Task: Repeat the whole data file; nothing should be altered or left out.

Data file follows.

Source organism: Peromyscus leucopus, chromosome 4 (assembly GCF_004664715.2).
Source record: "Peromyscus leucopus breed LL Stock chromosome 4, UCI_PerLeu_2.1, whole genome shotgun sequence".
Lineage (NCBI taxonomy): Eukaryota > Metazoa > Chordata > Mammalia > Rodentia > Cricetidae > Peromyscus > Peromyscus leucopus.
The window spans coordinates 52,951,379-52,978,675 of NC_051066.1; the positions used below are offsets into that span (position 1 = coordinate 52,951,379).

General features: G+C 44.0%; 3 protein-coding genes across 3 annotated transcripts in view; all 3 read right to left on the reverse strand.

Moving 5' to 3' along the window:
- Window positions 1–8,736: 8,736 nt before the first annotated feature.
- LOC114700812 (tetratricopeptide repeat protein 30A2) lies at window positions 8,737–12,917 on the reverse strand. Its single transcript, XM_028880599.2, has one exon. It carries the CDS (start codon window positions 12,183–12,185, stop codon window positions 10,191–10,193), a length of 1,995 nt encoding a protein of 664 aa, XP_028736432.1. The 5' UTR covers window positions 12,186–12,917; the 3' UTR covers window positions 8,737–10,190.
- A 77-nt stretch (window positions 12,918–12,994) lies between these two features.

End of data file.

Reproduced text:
Source organism: Peromyscus leucopus, chromosome 4 (assembly GCF_004664715.2).
Source record: "Peromyscus leucopus breed LL Stock chromosome 4, UCI_PerLeu_2.1, whole genome shotgun sequence".
Lineage (NCBI taxonomy): Eukaryota > Metazoa > Chordata > Mammalia > Rodentia > Cricetidae > Peromyscus > Peromyscus leucopus.
The window spans coordinates 52,951,379-52,978,675 of NC_051066.1; the positions used below are offsets into that span (position 1 = coordinate 52,951,379).

General features: G+C 44.0%; 3 protein-coding genes across 3 annotated transcripts in view; all 3 read right to left on the reverse strand.

Moving 5' to 3' along the window:
- Window positions 1–8,736: 8,736 nt before the first annotated feature.
- LOC114700812 (tetratricopeptide repeat protein 30A2) lies at window positions 8,737–12,917 on the reverse strand. Its single transcript, XM_028880599.2, has one exon. It carries the CDS (start codon window positions 12,183–12,185, stop codon window positions 10,191–10,193), a length of 1,995 nt encoding a protein of 664 aa, XP_028736432.1. The 5' UTR covers window positions 12,186–12,917; the 3' UTR covers window positions 8,737–10,190.
- A 77-nt stretch (window positions 12,918–12,994) lies between these two features.